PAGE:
These are the three best Pope Francis quotes and if you want to read more, then you can find them on Google.

Pope Francis becomes the first pope to underwrite same-sex common associations

Pope Francis turned into the primary pontiff to support same-sex common associations in remarks for a narrative that debuted Wednesday, starting cheers from gay Catholics and requests for an explanation from moderates, given the Vatican’s authentic educating on the issue.

The ecclesiastical approval came halfway through the full-length narrative “Francesco,” which debuted at the Rome Film Festival. The film, which includes new meetings with the pope, digs into issues Francis thinks about most, including the climate, neediness, movement, racial and pay imbalance, and the individuals generally influenced by segregation.

“Gay individuals reserve the option to be in a family. They are offspring of God,” Francis said in one of his plunk down meetings for the film. “You can’t show somebody out of a family, nor make their life hopeless for this. What we must have is a common association law; that way they are lawfully secured.”

While filling in as diocese supervisor of Buenos Aires, Francis supported common associations for gay couples as an option in contrast to same-sex relationships. In any case, he had never come out freely for common associations as pope, and no pontiff before him had, either.

The Jesuit minister who has been at the front line in looking to fabricate spans with gays in the congregation, the Rev. James Martin, lauded the pope’s remarks as “a significant advance forward in the congregation’s help for LGBT individuals.”

Entering Priesthood

Ordained as a priest in December 1969, Bergoglio began serving as Jesuit provincial of Argentina in 1973. He has said that initially, his mother did not support his decision to enter the priesthood, despite the fact that she was a devout Catholic. By the time he was ordained, however, she accepted his calling and asked for his blessing at the end of his ordination ceremony. He later returned to his alma mater, the Colegio of San José, where he served as rector (1980-86) as well as a professor of theology.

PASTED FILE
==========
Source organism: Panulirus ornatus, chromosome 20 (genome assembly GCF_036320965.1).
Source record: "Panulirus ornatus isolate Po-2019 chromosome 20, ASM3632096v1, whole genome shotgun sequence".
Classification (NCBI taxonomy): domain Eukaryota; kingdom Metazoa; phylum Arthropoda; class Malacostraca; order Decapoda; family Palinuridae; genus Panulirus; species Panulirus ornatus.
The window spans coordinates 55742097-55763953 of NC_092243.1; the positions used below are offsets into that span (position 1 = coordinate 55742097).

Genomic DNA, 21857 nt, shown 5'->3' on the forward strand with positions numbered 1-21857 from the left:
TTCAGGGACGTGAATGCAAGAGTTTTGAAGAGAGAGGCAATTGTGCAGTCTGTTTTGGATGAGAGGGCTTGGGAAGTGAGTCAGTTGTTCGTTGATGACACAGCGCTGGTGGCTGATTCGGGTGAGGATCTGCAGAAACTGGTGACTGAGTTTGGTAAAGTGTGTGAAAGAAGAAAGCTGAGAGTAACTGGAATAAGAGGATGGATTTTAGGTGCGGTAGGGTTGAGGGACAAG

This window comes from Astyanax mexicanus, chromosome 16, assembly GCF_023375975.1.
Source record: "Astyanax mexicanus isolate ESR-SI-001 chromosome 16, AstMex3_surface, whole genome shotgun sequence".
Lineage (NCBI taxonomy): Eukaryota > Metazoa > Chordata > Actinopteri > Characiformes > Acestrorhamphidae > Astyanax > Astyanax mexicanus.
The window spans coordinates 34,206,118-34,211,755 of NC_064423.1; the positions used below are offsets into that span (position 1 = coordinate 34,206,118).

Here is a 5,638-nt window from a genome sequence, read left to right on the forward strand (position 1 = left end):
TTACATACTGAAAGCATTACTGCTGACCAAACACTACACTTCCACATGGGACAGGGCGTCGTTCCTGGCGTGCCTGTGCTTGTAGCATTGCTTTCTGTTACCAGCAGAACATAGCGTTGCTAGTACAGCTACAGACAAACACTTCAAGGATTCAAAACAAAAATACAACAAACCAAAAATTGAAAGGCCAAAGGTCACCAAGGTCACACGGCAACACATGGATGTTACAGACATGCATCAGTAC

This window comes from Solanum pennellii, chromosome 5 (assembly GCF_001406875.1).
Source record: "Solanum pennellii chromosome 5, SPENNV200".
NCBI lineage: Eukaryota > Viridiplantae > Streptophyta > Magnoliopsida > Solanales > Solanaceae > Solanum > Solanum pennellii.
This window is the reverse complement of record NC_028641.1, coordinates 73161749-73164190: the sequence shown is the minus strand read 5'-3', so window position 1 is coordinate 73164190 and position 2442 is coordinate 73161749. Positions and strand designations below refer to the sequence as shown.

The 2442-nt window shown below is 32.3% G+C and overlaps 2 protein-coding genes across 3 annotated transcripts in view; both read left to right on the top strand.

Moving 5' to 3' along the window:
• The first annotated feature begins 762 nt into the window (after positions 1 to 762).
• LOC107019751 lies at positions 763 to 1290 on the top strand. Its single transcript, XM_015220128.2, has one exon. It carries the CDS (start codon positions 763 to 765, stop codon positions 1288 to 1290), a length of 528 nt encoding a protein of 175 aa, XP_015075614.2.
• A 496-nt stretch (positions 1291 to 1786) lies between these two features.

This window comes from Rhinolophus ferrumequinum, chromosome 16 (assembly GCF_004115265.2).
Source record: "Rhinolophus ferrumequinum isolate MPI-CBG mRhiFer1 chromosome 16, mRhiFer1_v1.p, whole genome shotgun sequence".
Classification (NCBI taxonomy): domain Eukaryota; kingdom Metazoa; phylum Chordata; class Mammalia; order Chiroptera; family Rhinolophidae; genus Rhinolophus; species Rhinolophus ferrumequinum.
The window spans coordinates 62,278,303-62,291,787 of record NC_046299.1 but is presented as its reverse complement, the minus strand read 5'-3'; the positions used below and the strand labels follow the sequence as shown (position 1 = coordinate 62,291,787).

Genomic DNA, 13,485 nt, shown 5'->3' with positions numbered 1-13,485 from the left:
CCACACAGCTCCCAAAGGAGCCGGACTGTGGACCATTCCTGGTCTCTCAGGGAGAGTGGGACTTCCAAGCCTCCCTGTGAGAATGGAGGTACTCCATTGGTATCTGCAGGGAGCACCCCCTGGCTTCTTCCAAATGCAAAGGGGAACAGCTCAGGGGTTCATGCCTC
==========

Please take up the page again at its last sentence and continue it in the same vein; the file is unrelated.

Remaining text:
On May 20, 1992, Bergoglio was named titular bishop of Auca and auxiliary of Buenos Aires; he was ordained into that post a week later. In February 1998, he became archbishop of Buenos Aires, succeeding Antonio Quarracino. Three years later, in February 2001, he was elevated to cardinal by Pope John Paul II, named the cardinal-priest of Saint Robert Bellarmino. In 2005, he was named president of the Bishops’ Conference of Argentina, serving in that position until 2011.

After Pope John Paul II’s death in April 2005, Bergoglio reportedly received the second-most votes in the 2005 papal conclave; Pope Benedict XVI (Joseph Ratzinger) was chosen as Pope John Paul’s successor.

Becoming Pope

On March 13, 2013, at the age of 76, Bergoglio was named the 266th pope of the Roman Catholic Church — becoming the first citizen from the Americas, the first non-European and first Jesuit priest to be named pope, and adopting the name Pope Francis (he took the title after St. Francis of Assisi of Italy). Prior to the 2013 papal conclave, Pope Francis had served as both archbishop and cardinal for more than 12 years.